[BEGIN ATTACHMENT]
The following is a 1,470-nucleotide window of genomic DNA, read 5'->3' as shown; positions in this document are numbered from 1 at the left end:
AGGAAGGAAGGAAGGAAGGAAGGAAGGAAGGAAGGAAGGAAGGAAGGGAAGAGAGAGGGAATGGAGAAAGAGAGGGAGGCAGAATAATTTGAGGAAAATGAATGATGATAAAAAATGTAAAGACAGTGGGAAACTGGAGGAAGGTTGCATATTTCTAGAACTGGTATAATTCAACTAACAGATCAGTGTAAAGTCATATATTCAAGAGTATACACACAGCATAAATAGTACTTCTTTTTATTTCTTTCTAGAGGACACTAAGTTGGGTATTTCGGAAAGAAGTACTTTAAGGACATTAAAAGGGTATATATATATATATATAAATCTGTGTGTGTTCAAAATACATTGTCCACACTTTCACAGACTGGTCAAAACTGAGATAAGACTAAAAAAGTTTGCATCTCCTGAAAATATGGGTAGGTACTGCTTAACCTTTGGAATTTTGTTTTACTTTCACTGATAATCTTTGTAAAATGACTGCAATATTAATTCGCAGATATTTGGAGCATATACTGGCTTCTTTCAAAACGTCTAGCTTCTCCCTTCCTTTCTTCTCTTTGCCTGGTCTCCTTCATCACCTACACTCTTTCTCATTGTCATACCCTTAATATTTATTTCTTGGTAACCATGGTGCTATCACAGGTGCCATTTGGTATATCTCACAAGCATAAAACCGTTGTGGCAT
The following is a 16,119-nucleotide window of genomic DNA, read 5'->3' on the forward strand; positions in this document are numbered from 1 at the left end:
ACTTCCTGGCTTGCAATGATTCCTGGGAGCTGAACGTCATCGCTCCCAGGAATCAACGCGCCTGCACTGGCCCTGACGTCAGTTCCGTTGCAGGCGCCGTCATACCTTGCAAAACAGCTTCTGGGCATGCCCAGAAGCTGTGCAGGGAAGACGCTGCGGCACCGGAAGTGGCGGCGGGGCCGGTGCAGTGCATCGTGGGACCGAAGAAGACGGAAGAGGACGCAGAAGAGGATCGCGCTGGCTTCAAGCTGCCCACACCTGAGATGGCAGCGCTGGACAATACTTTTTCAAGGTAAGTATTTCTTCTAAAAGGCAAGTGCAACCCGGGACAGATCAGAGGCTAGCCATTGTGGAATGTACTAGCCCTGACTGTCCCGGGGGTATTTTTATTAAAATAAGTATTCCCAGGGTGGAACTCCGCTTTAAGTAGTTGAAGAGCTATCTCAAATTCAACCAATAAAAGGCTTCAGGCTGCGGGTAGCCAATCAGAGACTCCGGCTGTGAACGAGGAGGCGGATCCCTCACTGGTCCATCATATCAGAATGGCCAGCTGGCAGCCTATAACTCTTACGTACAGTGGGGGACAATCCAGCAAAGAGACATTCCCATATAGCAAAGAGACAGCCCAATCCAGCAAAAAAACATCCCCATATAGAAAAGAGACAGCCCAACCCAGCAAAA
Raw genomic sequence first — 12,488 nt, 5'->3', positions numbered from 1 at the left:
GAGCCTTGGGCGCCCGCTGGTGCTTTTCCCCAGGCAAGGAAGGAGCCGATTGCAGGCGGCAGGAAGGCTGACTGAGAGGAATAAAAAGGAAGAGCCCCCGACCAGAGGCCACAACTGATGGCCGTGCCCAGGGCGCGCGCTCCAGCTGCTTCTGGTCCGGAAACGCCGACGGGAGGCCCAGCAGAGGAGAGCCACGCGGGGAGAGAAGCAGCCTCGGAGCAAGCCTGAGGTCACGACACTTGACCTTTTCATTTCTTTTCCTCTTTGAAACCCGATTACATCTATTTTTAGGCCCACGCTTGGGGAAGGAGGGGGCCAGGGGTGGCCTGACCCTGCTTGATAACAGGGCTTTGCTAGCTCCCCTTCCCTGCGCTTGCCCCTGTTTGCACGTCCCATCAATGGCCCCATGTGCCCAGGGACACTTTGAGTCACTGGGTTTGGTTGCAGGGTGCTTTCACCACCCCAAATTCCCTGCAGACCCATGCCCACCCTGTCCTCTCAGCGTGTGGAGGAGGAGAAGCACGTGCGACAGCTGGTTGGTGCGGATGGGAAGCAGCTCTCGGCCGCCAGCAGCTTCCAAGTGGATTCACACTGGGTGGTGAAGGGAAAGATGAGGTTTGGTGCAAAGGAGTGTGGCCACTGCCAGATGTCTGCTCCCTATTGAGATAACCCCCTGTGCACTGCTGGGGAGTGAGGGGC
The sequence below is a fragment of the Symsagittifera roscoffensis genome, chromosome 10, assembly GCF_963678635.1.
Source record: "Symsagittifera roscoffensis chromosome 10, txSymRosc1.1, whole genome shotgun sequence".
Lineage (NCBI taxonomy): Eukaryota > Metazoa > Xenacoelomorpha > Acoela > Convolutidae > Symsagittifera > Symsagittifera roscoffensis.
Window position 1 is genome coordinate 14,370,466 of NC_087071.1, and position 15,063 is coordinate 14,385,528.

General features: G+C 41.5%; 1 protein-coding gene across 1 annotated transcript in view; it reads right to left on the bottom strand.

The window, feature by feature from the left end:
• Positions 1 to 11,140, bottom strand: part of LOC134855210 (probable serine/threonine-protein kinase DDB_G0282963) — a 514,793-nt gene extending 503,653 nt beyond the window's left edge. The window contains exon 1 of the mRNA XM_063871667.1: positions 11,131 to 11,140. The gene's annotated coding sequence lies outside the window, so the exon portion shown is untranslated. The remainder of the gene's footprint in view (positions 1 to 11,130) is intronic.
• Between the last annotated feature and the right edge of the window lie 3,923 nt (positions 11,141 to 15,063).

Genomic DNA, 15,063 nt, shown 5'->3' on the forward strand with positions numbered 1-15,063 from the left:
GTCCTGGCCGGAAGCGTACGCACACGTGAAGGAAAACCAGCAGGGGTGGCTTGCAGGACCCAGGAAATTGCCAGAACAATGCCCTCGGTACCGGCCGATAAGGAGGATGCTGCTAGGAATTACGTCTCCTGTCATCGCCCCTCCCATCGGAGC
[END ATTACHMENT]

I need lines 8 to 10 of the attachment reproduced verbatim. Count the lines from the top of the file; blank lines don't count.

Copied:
Source record: "Symsagittifera roscoffensis chromosome 10, txSymRosc1.1, whole genome shotgun sequence".
Lineage (NCBI taxonomy): Eukaryota > Metazoa > Xenacoelomorpha > Acoela > Convolutidae > Symsagittifera > Symsagittifera roscoffensis.
Window position 1 is genome coordinate 14,370,466 of NC_087071.1, and position 15,063 is coordinate 14,385,528.